Nevertheless, either by reading too rapidly or possessing too much enthusiasm for his own position, Gould misses critical distinctions that the Pope's announcement makes. To argue that the Pope's statement ("new knowledge has led to the recognition of the theory of evolution as more than a hypothesis") means that "sincere Christians must now accept evolution not merely as a plausible possibility, but also as an effectively proven fact" is ludicrous. Gould almost twists the Pope's statement to contradict what he does say.
In fact, in his next paragraph, the Pope states: "A theory is a metascientific elaboration, distinct from the results of observation but consistent with them....Furthermore, while the formulation of a theory like evolution complies with the need for consistency with observed data, it borrows certain notions from natural philosophy."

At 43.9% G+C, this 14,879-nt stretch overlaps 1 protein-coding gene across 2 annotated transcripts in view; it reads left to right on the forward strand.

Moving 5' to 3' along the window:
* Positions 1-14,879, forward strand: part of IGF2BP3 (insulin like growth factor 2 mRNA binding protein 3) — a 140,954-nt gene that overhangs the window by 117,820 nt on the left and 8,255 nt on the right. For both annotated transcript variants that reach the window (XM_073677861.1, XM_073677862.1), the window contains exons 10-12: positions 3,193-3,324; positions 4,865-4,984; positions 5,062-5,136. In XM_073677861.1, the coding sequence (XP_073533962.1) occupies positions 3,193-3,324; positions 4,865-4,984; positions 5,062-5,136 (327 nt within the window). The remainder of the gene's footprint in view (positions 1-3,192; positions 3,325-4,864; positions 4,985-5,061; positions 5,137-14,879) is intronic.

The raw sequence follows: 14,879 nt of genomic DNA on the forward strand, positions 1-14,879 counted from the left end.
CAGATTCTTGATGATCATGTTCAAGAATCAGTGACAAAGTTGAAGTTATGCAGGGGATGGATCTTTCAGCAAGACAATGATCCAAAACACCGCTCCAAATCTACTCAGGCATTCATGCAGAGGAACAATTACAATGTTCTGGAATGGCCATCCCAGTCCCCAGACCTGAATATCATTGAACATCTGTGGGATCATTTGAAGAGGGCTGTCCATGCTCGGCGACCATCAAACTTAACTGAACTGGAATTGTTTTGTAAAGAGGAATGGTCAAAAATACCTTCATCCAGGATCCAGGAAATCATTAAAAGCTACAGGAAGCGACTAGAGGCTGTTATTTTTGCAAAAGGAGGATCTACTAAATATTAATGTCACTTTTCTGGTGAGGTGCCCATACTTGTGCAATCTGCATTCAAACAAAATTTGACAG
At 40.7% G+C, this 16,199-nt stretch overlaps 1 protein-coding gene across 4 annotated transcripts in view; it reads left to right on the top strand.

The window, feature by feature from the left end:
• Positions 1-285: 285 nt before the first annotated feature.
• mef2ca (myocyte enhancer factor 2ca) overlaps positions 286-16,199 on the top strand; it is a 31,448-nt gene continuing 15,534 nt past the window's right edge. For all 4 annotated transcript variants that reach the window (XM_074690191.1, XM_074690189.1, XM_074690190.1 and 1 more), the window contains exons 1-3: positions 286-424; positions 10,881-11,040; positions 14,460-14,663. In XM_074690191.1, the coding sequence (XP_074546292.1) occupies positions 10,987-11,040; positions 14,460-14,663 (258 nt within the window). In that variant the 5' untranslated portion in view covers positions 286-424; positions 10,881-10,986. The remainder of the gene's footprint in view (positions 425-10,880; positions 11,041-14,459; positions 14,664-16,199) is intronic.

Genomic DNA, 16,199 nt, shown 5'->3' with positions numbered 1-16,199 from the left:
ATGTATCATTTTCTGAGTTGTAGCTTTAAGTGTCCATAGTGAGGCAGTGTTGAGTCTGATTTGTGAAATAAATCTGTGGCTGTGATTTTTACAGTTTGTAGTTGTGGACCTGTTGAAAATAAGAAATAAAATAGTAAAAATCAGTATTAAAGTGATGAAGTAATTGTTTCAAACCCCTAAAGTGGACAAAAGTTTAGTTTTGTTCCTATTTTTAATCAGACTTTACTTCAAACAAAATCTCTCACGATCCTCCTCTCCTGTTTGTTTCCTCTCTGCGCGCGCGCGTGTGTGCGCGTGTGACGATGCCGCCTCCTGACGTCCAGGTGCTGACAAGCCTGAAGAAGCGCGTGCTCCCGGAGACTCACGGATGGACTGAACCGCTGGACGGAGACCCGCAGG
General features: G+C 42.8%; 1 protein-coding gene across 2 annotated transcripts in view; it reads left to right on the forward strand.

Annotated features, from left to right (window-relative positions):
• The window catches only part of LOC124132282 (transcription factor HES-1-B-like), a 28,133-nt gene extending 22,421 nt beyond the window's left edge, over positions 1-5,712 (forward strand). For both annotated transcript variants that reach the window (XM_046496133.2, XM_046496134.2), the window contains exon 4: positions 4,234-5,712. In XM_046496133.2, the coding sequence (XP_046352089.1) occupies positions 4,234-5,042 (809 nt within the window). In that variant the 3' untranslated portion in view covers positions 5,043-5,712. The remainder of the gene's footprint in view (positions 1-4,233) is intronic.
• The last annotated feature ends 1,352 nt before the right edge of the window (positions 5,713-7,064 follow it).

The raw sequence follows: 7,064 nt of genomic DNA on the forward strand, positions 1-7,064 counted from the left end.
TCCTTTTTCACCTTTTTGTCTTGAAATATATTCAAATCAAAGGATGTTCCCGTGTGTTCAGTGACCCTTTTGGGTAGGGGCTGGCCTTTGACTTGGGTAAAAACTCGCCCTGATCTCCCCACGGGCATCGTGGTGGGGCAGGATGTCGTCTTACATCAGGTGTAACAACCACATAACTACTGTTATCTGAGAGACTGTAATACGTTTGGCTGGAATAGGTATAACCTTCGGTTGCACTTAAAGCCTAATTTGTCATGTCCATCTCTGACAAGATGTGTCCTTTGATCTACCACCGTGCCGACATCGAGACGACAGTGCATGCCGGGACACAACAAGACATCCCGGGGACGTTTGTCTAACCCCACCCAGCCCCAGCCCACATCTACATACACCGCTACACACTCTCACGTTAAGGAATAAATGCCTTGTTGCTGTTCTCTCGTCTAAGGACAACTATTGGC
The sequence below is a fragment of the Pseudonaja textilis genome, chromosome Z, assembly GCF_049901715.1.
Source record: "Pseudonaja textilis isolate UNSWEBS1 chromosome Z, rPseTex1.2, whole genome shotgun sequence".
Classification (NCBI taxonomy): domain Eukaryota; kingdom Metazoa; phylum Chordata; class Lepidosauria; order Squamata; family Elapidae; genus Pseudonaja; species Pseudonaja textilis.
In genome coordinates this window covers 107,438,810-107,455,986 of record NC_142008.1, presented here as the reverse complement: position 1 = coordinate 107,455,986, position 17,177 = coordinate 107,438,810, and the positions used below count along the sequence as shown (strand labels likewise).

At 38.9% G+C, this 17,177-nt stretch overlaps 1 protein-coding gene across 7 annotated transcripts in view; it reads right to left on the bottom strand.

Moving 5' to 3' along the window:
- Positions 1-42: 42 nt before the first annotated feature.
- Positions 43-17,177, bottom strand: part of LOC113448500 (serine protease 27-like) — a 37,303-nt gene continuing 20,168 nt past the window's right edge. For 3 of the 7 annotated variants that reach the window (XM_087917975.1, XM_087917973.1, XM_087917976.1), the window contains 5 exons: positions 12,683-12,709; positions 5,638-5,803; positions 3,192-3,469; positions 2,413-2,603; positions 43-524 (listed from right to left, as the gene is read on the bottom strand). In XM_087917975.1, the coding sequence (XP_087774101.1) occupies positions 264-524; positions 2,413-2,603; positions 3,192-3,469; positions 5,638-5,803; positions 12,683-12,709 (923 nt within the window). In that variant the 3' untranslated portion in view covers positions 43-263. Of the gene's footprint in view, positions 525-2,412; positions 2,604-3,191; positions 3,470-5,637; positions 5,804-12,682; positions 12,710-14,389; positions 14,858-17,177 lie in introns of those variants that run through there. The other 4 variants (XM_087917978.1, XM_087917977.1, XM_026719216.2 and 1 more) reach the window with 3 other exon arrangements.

"Metascientific" means going beyond the realms of science into an abstract, philosophical arena. So, the Pope says, evolution is more than a hypothesis; it is a theory, but as such, it also is "distinct from the result of observation" and borrows from philosophy. His next statement is one Gould may have skipped over:
And, to tell the truth, rather than the theory of evolution, we should speak of several theories of evolution. On the one hand, this plurality has to do with the different explanations advanced for the mechanism of evolution, and on the other, with the various philosophies on which it is based. Hence the existence of materialist, reductionist and spiritualist interpretations.So, rather than saying the words Gould puts in his mouth, the Pope actually says that not only is evolution based on a philosophy, but there are several theories, and he goes on to rule out some of them, at least for Roman Catholics. "Theories of evolution which, in accordance with the philosophies inspiring them, consider the spirit as emerging from the forces of living matter or as a mere epiphenomenon of this matter, are incompatible with the truth about man."